California’s state budget has been ripped apart from the spread of the coronavirus and the havoc it has wreaked on its economy. Two lawmakers are trying to convince their peers that legalizing sports betting in the Golden State could help the budget and off-set some of the devastating losses already seen.
Assemblyman Adam Gray (Merced) and Senator Bill Dodd (Napa) are pushing to add an amendment to the state constitution and want residents to vote on the matter in November. The amendment would allow horse racetracks and tribal casinos to also offer sports betting. The wagering would be allowed at physical locations and via mobile devices.
But as with all matters revolving around gambling in California, the subject is a highly contentious one. The many gambling interests in the state are likely to battle it out against one another to get in on the potential revenue, as we’ve seen with the question of legal online poker in the state. For over a decade, two sides representing a mixture of tribes, card rooms and racetracks have put obstacles in the way of any progress made in legal online poker, and the result is that nobody has managed to tap into this potentially valuable market.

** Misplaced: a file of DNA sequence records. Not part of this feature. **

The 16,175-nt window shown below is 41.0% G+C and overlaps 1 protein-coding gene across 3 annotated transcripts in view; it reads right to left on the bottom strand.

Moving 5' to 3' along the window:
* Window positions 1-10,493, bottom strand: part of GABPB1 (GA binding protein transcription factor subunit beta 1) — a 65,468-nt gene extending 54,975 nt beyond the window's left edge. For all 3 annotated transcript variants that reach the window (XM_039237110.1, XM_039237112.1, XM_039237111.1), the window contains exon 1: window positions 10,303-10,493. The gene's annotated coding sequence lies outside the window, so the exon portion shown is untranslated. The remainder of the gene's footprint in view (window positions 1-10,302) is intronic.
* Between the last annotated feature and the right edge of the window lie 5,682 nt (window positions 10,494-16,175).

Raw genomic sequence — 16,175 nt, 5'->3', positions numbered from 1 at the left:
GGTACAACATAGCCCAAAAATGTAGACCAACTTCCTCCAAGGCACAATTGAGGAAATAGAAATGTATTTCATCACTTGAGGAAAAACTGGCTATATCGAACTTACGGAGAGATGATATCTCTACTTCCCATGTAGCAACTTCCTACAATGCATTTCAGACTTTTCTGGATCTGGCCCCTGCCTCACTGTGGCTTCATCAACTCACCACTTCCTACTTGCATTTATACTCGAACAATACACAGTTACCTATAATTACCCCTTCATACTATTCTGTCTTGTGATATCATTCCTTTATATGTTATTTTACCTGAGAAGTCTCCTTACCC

Analysts believe that the question of sports betting could go down the same path.
Although 22 states have already legalized sports betting since the US Supreme Court ruling in 2018, California is considered an important market, because of the size of its population and its strong presence in the four major professional leagues.
It is estimated that COVID-19 has so far caused a $54 billion deficit in California’s budget. The lawmakers predict that legal California sports betting could raise at least $200 million in its first year, with the ability to reach revenues of up to $700 million a year.
“Revenue from sports wagering will help us avoid teacher layoffs and painful cuts. At the same time, it will allow us to regulate a practice that happens anyway,” said Senator Dodd in a statement recently.
The proposed law will see California impose a 10% tax on gross revenue for physical sports betting and 15% on mobile/online betting.